One of the reasons for ‘Obamacare’ is to ensure that all working people have health care. In the past, you would have been responsible for your own health care if your employer did not provide it – as with your grandson. He worked part time, he had an income, he had no health care. So, the hospital will charge him for their services. As an American, I ask, whose fault is this? The hospital which is a business and has employees, expenses, etc. to pay for? Or a young person who decides that he is young, won’t get ill, that health care is a bit of a crapshoot, that would rather not pay for even minimal hospitalization care, etc., and then gets caught out??
    The wife is a different issue – she has been legally labeled ‘disabled’ apparently, and as such will have a portion of Medicare that provides for her health care, but the ‘family’ income is not low enough to provide for the entirety of Medicare to kick in (hospital, doctor, prescriptions).
    The attitude in the US is a bit more ‘libertarian’. There is some dissention about a ‘nanny state’, where the state takes care of these issues. The underlying attitude there is that we are adults, and responsible for our lives, decisions, care, bills, etc. On the one hand, I read in this forum some dissatisfaction with government intervention in our personal lives. Yet, when the government doesn’t intervene (like in health care) we are looking for their intervention. Can you have it both ways?
    The reasoning for the ‘divorce’ situation is that the income that this couple produces together is greater than the level that is needed for government intervention. The fact that they decide that health care should not be one of their expenses is, perhaps, a personal choice – if they had remained ‘healthy’ it would have been a ‘good’ choice. Sadly, however, this is not the case.
    In any event, this is the exact situation that Obama care attempts to alleviate – working people who do not, or cannot, afford health care will now be able to get it – and their employers must contribute to the cost.

    • Junican Says:

      The stuff about C’s visit to the USA and marriage were just background information. I accept the need for care re arranged marriages. As I said, that difficulty was surmounted. And I agree fully that C should have investigated the need for health insurance. Again, that was more for background info. What was most important was M’s position. It seems obvious to me that she and the rest of her family were not aware that simply marrying C would invalidate her personal health care situation. Why should his simply leaving the USA change the situation back to what it was? They would still be married. I understand why his earnings would need to be taken into consideration by medicare, but, according to my daughter, his part-time job paid very little. In any case, he has now been sacked and is unemployed again.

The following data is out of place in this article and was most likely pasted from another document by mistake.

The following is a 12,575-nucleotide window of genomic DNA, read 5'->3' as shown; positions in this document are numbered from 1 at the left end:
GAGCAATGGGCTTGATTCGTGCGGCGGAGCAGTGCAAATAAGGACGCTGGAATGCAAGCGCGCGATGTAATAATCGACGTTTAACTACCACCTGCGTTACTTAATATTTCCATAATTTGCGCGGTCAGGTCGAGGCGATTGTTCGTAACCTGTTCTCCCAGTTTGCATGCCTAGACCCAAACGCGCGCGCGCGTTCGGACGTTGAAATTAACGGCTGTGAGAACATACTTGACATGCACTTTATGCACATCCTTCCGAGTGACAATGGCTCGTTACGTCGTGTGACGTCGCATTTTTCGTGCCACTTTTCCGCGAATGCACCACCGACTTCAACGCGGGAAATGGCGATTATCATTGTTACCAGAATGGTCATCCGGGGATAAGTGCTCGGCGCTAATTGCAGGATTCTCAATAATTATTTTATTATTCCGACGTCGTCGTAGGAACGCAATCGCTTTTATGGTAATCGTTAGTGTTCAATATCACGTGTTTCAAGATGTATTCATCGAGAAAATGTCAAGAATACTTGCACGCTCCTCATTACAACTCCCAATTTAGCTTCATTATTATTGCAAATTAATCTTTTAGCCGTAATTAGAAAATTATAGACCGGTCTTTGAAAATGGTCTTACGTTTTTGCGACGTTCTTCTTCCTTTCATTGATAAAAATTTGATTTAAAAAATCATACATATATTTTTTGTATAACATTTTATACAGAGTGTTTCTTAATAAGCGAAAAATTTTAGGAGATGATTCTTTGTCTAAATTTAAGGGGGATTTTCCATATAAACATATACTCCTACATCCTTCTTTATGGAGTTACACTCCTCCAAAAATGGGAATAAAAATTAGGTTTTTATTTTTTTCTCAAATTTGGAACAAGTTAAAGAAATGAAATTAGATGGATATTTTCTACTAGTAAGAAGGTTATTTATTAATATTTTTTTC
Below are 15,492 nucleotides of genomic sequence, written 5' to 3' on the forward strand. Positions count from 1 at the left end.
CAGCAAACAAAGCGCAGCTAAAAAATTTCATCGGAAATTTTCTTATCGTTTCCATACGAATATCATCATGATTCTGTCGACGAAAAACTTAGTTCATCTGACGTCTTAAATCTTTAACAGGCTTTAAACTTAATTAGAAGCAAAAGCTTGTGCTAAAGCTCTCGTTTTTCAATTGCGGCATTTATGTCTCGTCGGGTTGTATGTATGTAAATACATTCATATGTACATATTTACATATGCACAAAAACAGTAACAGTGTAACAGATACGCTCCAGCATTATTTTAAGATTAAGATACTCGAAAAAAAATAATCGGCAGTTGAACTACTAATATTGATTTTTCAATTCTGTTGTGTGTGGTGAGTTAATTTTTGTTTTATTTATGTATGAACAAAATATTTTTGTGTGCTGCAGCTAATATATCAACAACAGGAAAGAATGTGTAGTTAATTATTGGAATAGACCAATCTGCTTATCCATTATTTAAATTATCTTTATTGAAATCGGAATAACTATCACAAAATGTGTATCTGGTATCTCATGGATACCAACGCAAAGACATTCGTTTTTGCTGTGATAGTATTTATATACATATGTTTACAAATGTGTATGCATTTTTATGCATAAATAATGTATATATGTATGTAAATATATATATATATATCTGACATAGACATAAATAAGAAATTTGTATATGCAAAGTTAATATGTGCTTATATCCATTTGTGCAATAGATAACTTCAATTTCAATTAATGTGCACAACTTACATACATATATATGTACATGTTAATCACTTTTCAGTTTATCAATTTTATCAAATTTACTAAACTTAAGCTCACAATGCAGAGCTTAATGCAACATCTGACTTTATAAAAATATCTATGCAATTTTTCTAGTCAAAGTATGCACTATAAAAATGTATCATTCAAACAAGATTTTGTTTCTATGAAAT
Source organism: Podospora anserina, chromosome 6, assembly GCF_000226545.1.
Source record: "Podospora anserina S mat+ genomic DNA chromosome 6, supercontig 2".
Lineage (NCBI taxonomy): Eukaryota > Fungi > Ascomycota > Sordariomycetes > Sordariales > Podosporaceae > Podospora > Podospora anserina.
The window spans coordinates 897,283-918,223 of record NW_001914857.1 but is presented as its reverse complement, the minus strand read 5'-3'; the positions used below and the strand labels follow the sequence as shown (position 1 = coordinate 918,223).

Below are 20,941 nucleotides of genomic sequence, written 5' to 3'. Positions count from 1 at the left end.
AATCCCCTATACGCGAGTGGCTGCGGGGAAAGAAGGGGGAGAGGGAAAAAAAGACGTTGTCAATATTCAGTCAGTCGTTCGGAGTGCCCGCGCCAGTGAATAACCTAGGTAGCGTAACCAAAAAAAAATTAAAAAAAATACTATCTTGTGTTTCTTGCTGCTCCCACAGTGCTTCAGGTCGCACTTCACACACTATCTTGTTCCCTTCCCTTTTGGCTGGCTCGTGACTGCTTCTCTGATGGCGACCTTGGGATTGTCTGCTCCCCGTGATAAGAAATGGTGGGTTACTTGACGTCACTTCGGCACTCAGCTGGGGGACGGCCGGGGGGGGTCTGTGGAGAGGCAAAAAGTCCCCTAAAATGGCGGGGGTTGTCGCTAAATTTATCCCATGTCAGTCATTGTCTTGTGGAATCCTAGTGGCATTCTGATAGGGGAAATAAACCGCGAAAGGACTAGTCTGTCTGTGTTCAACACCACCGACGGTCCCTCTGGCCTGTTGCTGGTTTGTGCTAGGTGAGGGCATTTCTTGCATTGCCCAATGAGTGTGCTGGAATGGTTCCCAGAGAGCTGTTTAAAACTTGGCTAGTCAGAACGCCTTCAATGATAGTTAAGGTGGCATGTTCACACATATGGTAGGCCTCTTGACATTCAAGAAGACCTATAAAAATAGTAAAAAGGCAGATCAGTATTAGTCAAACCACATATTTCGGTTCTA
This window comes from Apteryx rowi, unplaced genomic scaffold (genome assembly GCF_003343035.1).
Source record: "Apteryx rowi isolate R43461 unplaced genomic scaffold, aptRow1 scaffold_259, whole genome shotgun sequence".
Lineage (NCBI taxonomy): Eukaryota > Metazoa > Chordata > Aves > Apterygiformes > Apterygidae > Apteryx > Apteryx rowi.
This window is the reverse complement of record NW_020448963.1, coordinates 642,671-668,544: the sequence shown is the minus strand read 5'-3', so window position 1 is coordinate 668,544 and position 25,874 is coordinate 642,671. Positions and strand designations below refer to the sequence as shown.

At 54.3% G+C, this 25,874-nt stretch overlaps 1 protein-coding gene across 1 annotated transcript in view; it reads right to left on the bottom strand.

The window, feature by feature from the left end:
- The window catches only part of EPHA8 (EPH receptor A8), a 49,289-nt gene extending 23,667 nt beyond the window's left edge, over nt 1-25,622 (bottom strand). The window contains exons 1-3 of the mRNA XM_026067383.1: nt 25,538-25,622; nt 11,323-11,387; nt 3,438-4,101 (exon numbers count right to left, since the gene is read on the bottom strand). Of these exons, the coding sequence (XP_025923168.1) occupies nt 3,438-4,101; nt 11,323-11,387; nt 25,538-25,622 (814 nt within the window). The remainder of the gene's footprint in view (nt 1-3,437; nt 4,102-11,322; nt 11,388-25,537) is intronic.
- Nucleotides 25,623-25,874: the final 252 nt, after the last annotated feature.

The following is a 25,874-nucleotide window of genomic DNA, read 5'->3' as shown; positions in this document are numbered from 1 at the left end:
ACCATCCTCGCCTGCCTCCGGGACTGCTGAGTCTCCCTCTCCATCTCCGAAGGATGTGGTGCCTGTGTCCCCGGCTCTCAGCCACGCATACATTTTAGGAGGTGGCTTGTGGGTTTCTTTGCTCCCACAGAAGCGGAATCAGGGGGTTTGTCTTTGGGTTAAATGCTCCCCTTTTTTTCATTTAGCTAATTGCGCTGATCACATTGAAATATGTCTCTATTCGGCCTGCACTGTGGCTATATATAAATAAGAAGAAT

There seems to be a callousness, even in what you say about ‘it’s your own fault’ (and I know full well that you are not a callous person!) – it’s a little like the Healthists’ propaganda.

  3. J Brown Says:

    No, I’m certainly not callous to the situation, but I think that there is the possibility of anecdotal misunderstandings in the conveyance of the above information. First of all, it would appear that M is actually on Social Security Disability. This provides her with an monthly income, as well as medical coverage, and dependant on that income, along with her husband’s (ie, ‘household income’) she is entitled to certain levels of Medicare. If their combined income is low enough, they are also eligible for rent assistance, reduction in phone, utilities, etc. However, it would seem that their combined income is too great; high enough where only doctors and hospitalization is covered – the Medicare Part for prescriptions is not, as the combined income is not low enough. Hence, the somewhat convoluted ‘solution’ of reducing that income by separating, divorcing, etc. Note that there is also ‘wrap around insurance’ that they can purchase, which picks up the difference between what is and isn’t covered by Medicare. Of course, you must privately pay for this insurance yourself.
    If their combined income drops below a certain level, they are then entitled to Medicaid, which covers everything, including income assistance, somewhat like our dole. This is all income dependent. And as Cherie advises, there are also other avenues such as drug companies and charities, that assist in such situations. My point is that there is a lot more involved in this scenario – details, means testing, etc., than just a black and white situation. By the way, Obamacare does not cover people who are already insured through Medicare or Social Security Disability…..

    • Junican Says:

      That is very helpful, JB. Perhaps the picture is becoming clearer. You see, C and M live with her parents, so ‘household income’ might well include the parents. I have no idea what that combined income might be, except that they seem to have a decent sized home. There again, it is hard to see how the marriage, in itself, is involved. The parents’ situation existed before the marriage.
      Better leave it, but thanks for the info.